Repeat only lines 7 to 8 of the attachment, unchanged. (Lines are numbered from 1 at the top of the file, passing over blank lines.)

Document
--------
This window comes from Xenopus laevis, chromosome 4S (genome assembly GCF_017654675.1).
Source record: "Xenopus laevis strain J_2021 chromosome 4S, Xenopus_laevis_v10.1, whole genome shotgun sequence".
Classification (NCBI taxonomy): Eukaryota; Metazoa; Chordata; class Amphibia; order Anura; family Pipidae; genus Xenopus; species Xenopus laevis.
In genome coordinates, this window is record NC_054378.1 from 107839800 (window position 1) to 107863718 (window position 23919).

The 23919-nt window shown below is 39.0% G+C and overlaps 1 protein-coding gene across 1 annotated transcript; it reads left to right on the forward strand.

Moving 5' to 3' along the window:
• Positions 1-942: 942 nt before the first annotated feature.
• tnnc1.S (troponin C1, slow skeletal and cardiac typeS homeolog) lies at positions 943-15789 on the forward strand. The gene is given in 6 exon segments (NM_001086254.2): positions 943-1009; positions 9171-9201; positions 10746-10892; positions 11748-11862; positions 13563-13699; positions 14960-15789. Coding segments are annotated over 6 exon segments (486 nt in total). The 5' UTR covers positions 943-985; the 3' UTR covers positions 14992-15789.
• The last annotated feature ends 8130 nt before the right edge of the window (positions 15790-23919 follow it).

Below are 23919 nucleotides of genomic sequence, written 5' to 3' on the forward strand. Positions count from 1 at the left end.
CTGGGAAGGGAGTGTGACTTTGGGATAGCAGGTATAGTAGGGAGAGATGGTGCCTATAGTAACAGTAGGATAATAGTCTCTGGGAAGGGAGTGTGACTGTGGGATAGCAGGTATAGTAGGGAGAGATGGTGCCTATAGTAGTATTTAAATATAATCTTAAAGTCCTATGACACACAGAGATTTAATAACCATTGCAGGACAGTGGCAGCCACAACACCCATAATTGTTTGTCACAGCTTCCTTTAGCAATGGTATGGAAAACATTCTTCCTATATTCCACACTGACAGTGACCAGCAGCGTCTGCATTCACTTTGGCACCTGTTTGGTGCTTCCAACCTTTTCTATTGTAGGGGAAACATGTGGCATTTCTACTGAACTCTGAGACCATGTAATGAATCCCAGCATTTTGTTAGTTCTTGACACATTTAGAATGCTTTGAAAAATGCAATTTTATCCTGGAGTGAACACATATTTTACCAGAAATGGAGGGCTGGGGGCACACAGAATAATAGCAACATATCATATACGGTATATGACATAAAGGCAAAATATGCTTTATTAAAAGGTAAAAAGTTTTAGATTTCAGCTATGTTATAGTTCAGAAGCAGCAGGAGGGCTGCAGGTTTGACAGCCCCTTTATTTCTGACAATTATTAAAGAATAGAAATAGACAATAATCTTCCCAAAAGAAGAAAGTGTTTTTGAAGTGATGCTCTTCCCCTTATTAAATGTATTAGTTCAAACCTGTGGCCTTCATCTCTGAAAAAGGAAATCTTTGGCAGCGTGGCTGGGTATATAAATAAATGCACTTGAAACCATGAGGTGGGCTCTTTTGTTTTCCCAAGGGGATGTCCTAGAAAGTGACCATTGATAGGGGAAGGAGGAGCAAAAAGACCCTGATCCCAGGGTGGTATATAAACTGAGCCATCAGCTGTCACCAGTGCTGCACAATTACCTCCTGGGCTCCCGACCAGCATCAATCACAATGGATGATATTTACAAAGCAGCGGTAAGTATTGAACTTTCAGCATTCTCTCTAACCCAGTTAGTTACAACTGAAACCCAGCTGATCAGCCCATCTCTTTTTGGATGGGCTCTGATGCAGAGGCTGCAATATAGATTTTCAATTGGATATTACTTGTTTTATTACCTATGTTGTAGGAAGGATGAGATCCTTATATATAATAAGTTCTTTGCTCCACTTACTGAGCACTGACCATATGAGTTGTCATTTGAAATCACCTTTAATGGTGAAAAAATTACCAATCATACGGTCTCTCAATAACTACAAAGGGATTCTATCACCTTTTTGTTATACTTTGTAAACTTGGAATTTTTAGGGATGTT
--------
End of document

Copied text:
• Positions 1-942: 942 nt before the first annotated feature.
• tnnc1.S (troponin C1, slow skeletal and cardiac typeS homeolog) lies at positions 943-15789 on the forward strand. The gene is given in 6 exon segments (NM_001086254.2): positions 943-1009; positions 9171-9201; positions 10746-10892; positions 11748-11862; positions 13563-13699; positions 14960-15789. Coding segments are annotated over 6 exon segments (486 nt in total). The 5' UTR covers positions 943-985; the 3' UTR covers positions 14992-15789.